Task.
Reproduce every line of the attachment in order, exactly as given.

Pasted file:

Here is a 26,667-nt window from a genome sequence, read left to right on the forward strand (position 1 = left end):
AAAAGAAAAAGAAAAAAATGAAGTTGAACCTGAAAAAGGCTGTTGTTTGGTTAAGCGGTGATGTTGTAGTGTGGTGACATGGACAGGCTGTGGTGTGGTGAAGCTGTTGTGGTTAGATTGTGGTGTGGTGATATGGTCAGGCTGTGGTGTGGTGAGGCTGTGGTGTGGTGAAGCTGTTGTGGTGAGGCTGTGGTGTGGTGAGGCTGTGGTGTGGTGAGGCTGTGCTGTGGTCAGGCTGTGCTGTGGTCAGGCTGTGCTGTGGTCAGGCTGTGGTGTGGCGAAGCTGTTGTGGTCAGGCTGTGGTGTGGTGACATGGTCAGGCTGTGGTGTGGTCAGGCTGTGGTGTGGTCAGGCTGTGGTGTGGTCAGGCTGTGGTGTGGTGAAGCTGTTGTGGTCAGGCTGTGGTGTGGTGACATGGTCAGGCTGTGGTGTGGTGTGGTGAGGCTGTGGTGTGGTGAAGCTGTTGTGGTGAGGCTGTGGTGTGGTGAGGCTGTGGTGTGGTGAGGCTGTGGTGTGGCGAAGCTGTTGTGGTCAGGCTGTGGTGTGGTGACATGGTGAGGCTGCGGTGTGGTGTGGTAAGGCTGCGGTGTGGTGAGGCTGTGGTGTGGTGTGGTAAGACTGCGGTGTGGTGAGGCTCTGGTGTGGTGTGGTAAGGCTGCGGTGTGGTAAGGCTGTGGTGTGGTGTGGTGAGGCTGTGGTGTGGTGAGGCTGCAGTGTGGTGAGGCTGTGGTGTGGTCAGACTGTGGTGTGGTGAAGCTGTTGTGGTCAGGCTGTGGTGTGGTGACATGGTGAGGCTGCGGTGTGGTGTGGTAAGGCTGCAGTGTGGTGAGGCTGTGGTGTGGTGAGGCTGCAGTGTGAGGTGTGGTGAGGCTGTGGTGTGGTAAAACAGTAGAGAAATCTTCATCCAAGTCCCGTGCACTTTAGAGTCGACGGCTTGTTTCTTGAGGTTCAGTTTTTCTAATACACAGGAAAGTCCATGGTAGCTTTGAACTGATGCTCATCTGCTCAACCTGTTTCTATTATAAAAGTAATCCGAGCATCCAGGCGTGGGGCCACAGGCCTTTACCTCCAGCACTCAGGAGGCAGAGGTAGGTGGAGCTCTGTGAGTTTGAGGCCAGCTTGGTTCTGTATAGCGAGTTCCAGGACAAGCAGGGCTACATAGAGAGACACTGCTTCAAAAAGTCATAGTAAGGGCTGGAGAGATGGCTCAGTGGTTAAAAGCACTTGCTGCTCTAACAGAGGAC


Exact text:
Here is a 26,667-nt window from a genome sequence, read left to right on the forward strand (position 1 = left end):
AAAAGAAAAAGAAAAAAATGAAGTTGAACCTGAAAAAGGCTGTTGTTTGGTTAAGCGGTGATGTTGTAGTGTGGTGACATGGACAGGCTGTGGTGTGGTGAAGCTGTTGTGGTTAGATTGTGGTGTGGTGATATGGTCAGGCTGTGGTGTGGTGAGGCTGTGGTGTGGTGAAGCTGTTGTGGTGAGGCTGTGGTGTGGTGAGGCTGTGGTGTGGTGAGGCTGTGCTGTGGTCAGGCTGTGCTGTGGTCAGGCTGTGCTGTGGTCAGGCTGTGGTGTGGCGAAGCTGTTGTGGTCAGGCTGTGGTGTGGTGACATGGTCAGGCTGTGGTGTGGTCAGGCTGTGGTGTGGTCAGGCTGTGGTGTGGTCAGGCTGTGGTGTGGTGAAGCTGTTGTGGTCAGGCTGTGGTGTGGTGACATGGTCAGGCTGTGGTGTGGTGTGGTGAGGCTGTGGTGTGGTGAAGCTGTTGTGGTGAGGCTGTGGTGTGGTGAGGCTGTGGTGTGGTGAGGCTGTGGTGTGGCGAAGCTGTTGTGGTCAGGCTGTGGTGTGGTGACATGGTGAGGCTGCGGTGTGGTGTGGTAAGGCTGCGGTGTGGTGAGGCTGTGGTGTGGTGTGGTAAGACTGCGGTGTGGTGAGGCTCTGGTGTGGTGTGGTAAGGCTGCGGTGTGGTAAGGCTGTGGTGTGGTGTGGTGAGGCTGTGGTGTGGTGAGGCTGCAGTGTGGTGAGGCTGTGGTGTGGTCAGACTGTGGTGTGGTGAAGCTGTTGTGGTCAGGCTGTGGTGTGGTGACATGGTGAGGCTGCGGTGTGGTGTGGTAAGGCTGCAGTGTGGTGAGGCTGTGGTGTGGTGAGGCTGCAGTGTGAGGTGTGGTGAGGCTGTGGTGTGGTAAAACAGTAGAGAAATCTTCATCCAAGTCCCGTGCACTTTAGAGTCGACGGCTTGTTTCTTGAGGTTCAGTTTTTCTAATACACAGGAAAGTCCATGGTAGCTTTGAACTGATGCTCATCTGCTCAACCTGTTTCTATTATAAAAGTAATCCGAGCATCCAGGCGTGGGGCCACAGGCCTTTACCTCCAGCACTCAGGAGGCAGAGGTAGGTGGAGCTCTGTGAGTTTGAGGCCAGCTTGGTTCTGTATAGCGAGTTCCAGGACAAGCAGGGCTACATAGAGAGACACTGCTTCAAAAAGTCATAGTAAGGGCTGGAGAGATGGCTCAGTGGTTAAAAGCACTTGCTGCTCTAACAGAGGAC